An ortho-mode transducer can be modelled as a 4-port device, 2 of these (H and V) representing the single-polarization ports and the remaining (h, v) embodied by the degenerate modes in the dual-polarized port.

The scattering parameters can be gathered in a 4×4 scattering matrix , which is symmetrical for a reciprocal OMT (i.e. not including circulators, isolators or active components), thus leaving 10 independent terms for a general lossy device:

Of these:

  • 4 (, , , ) represent the intrinsic reflection terms of the 4 ports, related to the return loss when all the ports are closed onto ideal loads equal to the port characteristic impedance;
  • 2 (, ) are the main direct transmission terms (from each single-polarization port to the corresponding mode on the dual-polarized port);
  • 2 (, ) represent the cross-polarization discrimination (XPD): from each single-polarization port to the supposedly-isolated mode on the dual-polarized port;
  • 2 (, ) model the isolation terms (sometimes referred as inter-port isolation, IPI): between the two single-polarized ports and between the two orthogonal modes at the dual-polarized port.

An ideal OMT exhibits perfect matching (null terms on the diagonal), unitary direct transmission terms and infinite XPD and isolation (null corresponding scattering parameters):

Characterization of a manufactured OMT (considered the device under test, DUT) is usually a delicate matter for both mechanical and theoretical reasons.

Conceptually, if an ideal OMT is available as part of the measurement setup, often named "golden sample", its dual-polarized port can be connected to its counterpart on the DUT, resulting in a 4-port equivalent device with 4 single-polarization ports. The ideal OMT splits the two polarizations at the dual-polarized port into two standard single-polarized ports and such arrangement allows the direct measurement of all the scattering parameters of the DUT (either by using a 4-port vector network analyzer (VNA) or a 2-port one with 2 single-polarized loads used in several combinations).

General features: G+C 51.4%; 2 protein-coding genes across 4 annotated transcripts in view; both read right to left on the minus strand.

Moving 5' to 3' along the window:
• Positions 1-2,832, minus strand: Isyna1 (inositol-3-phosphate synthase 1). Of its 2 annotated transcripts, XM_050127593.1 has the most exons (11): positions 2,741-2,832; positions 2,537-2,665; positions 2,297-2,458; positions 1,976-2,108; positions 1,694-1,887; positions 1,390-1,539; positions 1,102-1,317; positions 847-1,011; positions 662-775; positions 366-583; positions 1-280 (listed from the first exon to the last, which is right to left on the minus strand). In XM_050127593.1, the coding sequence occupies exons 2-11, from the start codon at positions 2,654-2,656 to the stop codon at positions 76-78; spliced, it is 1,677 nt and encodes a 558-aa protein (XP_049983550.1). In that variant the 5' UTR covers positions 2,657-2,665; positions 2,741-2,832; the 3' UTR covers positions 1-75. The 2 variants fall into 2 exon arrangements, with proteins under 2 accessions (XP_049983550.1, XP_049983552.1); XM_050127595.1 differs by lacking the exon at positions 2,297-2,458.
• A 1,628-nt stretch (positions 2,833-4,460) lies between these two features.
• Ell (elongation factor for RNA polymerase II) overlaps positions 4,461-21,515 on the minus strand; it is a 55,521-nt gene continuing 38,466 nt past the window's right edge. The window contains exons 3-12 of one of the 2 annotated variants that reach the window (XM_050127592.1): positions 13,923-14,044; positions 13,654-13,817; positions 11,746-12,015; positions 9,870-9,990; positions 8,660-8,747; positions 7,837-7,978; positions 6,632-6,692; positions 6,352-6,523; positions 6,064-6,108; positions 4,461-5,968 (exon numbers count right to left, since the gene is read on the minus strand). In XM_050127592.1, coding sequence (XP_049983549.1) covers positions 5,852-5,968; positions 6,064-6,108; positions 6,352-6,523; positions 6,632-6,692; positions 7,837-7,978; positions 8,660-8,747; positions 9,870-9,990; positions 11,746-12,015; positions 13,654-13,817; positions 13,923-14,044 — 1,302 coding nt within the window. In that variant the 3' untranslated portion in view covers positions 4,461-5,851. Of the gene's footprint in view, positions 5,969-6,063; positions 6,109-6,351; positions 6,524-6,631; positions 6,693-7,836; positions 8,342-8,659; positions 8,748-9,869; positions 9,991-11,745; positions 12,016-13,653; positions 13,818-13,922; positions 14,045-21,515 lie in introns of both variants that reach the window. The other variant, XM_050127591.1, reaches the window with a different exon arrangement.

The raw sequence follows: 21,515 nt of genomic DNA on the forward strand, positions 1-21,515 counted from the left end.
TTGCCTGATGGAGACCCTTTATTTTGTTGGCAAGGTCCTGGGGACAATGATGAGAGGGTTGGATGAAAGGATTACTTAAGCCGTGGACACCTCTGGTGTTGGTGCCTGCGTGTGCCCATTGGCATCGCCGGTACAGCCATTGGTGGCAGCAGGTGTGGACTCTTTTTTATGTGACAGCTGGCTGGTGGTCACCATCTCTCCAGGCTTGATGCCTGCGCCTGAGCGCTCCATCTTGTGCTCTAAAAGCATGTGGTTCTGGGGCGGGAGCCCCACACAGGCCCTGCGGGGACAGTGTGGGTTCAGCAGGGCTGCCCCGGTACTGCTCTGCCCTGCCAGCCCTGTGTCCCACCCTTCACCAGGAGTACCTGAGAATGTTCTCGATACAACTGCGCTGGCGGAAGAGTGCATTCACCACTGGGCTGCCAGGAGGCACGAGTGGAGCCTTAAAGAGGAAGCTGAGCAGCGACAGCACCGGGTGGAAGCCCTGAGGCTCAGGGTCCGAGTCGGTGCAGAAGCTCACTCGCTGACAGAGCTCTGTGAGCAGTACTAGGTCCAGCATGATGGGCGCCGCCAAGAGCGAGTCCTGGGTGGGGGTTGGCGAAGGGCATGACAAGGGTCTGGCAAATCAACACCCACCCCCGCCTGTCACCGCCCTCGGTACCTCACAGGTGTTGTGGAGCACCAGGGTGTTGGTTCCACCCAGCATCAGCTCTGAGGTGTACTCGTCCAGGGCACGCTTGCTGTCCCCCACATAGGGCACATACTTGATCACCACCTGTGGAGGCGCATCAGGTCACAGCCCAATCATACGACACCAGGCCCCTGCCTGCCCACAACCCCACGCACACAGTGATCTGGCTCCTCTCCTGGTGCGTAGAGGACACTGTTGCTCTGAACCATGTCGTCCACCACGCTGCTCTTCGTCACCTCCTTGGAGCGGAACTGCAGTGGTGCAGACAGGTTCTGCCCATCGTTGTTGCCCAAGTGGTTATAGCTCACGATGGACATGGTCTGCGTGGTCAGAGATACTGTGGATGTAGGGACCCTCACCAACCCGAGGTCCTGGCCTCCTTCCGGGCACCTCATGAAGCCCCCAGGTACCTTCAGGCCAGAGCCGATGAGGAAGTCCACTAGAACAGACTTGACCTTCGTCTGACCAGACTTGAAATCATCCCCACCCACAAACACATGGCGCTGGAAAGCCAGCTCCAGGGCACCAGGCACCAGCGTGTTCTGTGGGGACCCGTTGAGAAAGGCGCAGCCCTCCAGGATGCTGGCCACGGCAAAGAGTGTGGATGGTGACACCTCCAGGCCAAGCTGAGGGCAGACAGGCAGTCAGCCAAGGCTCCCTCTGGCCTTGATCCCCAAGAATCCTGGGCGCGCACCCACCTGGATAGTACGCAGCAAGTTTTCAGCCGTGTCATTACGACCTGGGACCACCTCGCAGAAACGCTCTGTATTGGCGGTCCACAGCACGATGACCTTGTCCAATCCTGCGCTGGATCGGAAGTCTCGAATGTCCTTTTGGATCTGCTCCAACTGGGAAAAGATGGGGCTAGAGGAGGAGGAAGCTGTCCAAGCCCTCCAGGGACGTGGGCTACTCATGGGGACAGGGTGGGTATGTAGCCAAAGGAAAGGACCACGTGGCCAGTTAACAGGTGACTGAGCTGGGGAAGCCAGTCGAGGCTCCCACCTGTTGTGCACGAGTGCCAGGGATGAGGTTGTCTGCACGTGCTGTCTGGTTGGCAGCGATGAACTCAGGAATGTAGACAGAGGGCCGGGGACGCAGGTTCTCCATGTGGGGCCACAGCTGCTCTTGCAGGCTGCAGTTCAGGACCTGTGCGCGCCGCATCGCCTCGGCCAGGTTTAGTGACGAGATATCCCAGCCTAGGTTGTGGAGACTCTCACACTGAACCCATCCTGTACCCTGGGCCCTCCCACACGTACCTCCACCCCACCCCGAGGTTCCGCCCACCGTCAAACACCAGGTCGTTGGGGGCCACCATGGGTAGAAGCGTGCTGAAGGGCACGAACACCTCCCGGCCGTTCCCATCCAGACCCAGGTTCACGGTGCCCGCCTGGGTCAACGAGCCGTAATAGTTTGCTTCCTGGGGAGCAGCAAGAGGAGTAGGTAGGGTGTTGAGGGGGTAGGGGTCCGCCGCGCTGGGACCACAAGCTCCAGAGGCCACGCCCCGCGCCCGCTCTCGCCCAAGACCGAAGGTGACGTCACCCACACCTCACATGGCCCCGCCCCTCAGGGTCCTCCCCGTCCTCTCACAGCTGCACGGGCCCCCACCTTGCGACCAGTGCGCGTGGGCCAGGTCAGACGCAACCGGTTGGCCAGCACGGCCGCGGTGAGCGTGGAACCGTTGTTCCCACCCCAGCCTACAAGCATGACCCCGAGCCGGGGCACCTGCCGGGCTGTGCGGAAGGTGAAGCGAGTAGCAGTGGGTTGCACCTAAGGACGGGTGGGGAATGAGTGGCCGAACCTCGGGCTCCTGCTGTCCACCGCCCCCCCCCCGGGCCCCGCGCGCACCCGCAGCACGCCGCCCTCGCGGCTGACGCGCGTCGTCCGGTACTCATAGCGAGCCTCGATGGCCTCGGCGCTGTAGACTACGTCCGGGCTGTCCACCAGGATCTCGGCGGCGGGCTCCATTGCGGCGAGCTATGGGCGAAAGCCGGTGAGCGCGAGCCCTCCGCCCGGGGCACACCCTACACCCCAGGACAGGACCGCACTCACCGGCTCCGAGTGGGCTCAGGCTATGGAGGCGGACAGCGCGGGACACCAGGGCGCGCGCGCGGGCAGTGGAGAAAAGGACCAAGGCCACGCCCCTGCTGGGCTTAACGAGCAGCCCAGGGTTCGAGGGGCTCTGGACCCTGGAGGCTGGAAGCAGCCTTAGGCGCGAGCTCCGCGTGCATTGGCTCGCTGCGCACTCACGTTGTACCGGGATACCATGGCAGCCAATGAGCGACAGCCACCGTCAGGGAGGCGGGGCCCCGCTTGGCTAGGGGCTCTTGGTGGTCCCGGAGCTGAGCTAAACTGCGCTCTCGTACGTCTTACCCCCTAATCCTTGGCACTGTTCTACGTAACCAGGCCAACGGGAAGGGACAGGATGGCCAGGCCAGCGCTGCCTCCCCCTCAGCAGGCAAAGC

Such ideal setup is only prone to mechanical uncertainties related to the physical placement and alignment of the dual-polarized ports. A simple misalignment angle introduces an artificial path from each polarization to the opposite proportional to . The phasorial combination of the leakage (or ) due to the XPDs of DUT and this artificial loss is the actual external measured quantity. If, by proper phase recombination, the two contributions tend to cancel each other, the actual measured XPD can increase to infinity (possible only if ), thus resulting in a huge estimation error.

Depending on the expected XPD of the DUT, mechanical countermeasures should be introduced to guarantee that the artificial measurement uncertainty can be neglected.

Any deviation from this ideal setup, however, introduces errors and uncertainties.

If a dual-polarization matched load is available in place of the ideal OMT, this allows 2×2 measurements from the single-polarization ports, yielding only 2 of the reflection terms ( and ) and one IPI (). Other measurements aimed at gaining estimations of the other scattering parameters of the DUT involve the dual-polarized port and require additional components, such as dual-polarized to single-polarized transitions or tapers, which are often not matched on at least one of the two polarizations: this creates undesired reflections which propagate through the OMT and combine at the VNA ports thus preventing direct measurements. These issues add to mechanical factors and enhance uncertainties in the measurement procedure.

Due to the increasing demand for high-capacity data links, the exploitation of dual-polarization has fostered research in design and characterization of OMTs to overcome the practical difficulties. The literature concerning OMT modelling and practical characterization consists of works both by academic organizations such as the National Research Council (Italy),[3] Marche Polytechnic University and European Space Agency[4] and likewise by industrial teams such as CommScope[5] and Siae Microelettronica[6] with immediate impact on products for modern dual-polarized telecommunication systems, for instance in terrestrial microwave backhauling.

See also[edit]


  1. ^ "orthomode transducer". Institute for Telecommunication Sciences. 1996-08-23. Retrieved 2013-06-29.
  2. ^ Bartlett, Mike (2010). "FAQ". SAS Ltd. Archived from the original on 2013-07-06. Retrieved 2013-06-29.
  3. ^ Peverini, O.; Tascone, R.; Olivieri, A.; Baralis, M.; Orta, R.; Virone, G. (2003). "A microwave measurement procedure for a full characterization of ortho-mode transducers". IEEE Transactions on Microwave Theory and Techniques. 51 (4): 1207–1213. Bibcode:2003ITMTT..51.1207P. doi:10.1109/TMTT.2003.809629.
  4. ^ Morini, A.; Guglielmi, M.; Farina, M. (2013). "A technique for the measurement of the generalized scattering matrix of overmoded waveguide devices". IEEE Transactions on Microwave Theory and Techniques. 61 (7): 2705–2714. Bibcode:2013ITMTT..61.2705M. doi:10.1109/TMTT.2013.2265683. S2CID 15432629.
  5. ^ Syme, Jim (26 August 2014). "Back to Basics in Microwave Systems: Cross-Polar Discrimination". Retrieved 6 December 2016.
  6. ^ Oldoni, Matteo; Tresoldi, Dario (2016). Cheap Method for Accurate Characterization of Orthomode Transducers. IEEE Microwave Symposium Digest (MTT). doi:10.1109/MWSYM.2016.7538836.